Read the full article at The Voice.

Nov. 20, 2016

Marine City: One for the record book A warm, sunny day brought larger than expected turnout, with more than 100 same-day registrations for the pumpkin carving. PHOTO/COLLEEN KOWALEWSKI

Largest sushi mosaic. Biggest gathering of Elvis impersonators. Longest Minecraft marathon.

These are just some of the records that fill the pages of the Guinness World Records book. Originally created 60 years ago to settle barroom arguments, the Guinness book has grown into a household name. Record-holders come from around the globe, holding claim to the biggest, longest, fastest or best in categories that span from the remarkable to the ridiculous.

Getting into the record book is no easy feat. Guinness receives more than 50,000 record applications each year, and has developed a detailed process to evaluate and confirm each record attempt. Success requires more than just commitment to breaking the record. It also depends on careful planning and documentation to meet Guinness’ exacting standards.

Read the full article at OU News Bureau.

Oct. 9, 2016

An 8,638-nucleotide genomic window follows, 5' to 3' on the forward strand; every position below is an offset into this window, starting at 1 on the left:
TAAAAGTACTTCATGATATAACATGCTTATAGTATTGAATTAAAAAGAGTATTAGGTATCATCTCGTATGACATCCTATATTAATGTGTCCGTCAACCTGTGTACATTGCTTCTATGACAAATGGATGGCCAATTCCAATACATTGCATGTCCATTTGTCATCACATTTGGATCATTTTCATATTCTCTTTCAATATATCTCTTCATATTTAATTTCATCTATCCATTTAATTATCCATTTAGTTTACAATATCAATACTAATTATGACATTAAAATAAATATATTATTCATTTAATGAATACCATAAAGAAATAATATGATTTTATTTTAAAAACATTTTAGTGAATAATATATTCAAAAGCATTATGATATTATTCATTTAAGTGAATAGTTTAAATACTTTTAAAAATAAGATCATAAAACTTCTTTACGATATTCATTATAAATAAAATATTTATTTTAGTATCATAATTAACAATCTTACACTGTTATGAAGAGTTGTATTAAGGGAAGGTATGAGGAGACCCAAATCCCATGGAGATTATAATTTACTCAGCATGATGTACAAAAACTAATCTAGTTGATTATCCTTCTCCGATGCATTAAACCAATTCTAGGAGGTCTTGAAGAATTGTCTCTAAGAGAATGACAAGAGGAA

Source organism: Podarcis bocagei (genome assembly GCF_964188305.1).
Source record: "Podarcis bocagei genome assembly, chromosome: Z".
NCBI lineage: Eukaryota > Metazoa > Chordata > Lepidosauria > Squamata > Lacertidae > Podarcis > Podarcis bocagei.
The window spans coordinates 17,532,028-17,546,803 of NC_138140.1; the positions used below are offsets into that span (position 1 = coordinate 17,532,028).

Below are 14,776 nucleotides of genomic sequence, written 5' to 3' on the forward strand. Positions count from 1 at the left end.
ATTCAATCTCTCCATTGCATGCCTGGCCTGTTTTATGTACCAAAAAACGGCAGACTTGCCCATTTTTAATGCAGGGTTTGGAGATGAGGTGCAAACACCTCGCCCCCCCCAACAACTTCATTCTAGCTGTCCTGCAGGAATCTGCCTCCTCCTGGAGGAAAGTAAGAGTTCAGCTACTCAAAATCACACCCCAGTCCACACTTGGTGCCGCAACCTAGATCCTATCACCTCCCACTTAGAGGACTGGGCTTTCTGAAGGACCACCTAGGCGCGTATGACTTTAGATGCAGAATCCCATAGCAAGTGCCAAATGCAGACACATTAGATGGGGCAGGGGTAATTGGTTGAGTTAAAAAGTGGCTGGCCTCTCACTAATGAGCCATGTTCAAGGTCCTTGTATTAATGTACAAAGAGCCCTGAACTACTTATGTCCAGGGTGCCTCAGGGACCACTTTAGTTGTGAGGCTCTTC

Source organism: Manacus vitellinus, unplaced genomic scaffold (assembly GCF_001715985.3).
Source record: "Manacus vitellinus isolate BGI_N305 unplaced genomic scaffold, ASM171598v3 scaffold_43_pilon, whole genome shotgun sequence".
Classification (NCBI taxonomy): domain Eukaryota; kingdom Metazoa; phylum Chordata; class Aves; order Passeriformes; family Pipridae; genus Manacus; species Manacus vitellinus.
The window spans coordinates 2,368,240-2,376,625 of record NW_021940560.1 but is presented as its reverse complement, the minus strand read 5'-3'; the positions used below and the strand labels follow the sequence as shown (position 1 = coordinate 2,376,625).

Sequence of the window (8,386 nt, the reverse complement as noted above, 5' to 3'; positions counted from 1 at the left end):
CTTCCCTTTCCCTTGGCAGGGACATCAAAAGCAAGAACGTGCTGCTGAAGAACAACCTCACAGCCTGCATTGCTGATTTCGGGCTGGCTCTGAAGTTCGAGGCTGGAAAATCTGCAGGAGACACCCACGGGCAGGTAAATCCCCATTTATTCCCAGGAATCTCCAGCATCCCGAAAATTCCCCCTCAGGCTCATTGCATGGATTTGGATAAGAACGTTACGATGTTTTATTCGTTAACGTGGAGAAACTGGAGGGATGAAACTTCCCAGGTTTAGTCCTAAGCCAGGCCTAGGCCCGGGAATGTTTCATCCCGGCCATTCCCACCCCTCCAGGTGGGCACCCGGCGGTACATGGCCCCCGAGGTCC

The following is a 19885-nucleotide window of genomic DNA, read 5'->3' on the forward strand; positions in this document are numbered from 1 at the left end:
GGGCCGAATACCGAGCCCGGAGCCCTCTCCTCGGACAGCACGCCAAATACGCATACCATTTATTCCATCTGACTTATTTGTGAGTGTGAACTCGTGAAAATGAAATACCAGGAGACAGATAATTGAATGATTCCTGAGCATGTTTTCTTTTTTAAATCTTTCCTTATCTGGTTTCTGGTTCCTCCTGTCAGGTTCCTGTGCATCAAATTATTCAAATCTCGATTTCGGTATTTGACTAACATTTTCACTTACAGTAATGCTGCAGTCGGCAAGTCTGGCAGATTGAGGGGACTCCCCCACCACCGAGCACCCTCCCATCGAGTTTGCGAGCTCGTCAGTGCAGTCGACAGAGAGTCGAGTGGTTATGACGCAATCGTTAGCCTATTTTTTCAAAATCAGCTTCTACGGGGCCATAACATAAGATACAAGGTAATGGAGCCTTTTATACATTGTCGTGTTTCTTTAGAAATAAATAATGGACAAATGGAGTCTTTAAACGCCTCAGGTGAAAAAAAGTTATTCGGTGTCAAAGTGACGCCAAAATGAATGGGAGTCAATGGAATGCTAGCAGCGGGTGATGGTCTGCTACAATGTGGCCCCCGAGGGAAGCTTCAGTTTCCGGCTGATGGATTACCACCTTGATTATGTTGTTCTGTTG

In Armada, the dead come alive

Detroit Circus performer Eric Scott Baker plays with fire for an enthusiastic crowd. He has honed his act, which also includes juggling and face balancing, over seven years as a professional performer. PHOTO/COLLEEN KOWALEWSKI

One day each year on the streets of Armada, the living dead take over the town for a celebration of all things creepy.

This is Armada-geddon.

In its seventh year, Armada-geddon has grown into an October tradition with a street fair, performers and a parade that brings residents and visitors out to enjoy the Halloween season. The Armada Area Chamber of Commerce organizes the event, which replaced Applefest as the town’s fall festival. Chamber President Carolyn Sweeney suggested the idea of zombies, and the event was born.

Read more at OU News Bureau.

June 1, 2016

Rehabilitation Institute of Michigan, dance studio partner in program for people with a disability

On the first Saturday of every month, couples gather on the dance floor at Fred Astaire Dance Studio to learn the fundamentals of the waltz, fox trot, and other ballroom moves. But this isn’t just another class at the Bloomfield Hills studio.

This is Dance Mobility, a free program that brings together wheelchair users and their partners with Fred Astaire instructors for group lessons that prove dance is truly universal.

Read the full article at Metro Times.

April 17, 2016

Hazel Park demolition program gets grant-funded boost322 W. Muir, one of the homes slated for demolition in Hazel Park. - COLLEEN KOWALEWSKI

The narrative of struggling inner-ring suburbs sharing in Detroit’s decline has become conventional wisdom since the collapse of the housing market spread the city’s pain to the suburbs. But Hazel Park is rewriting the story, and assistant city manager Jeff Campbell is holding the pen.

Read the full article at Metro Times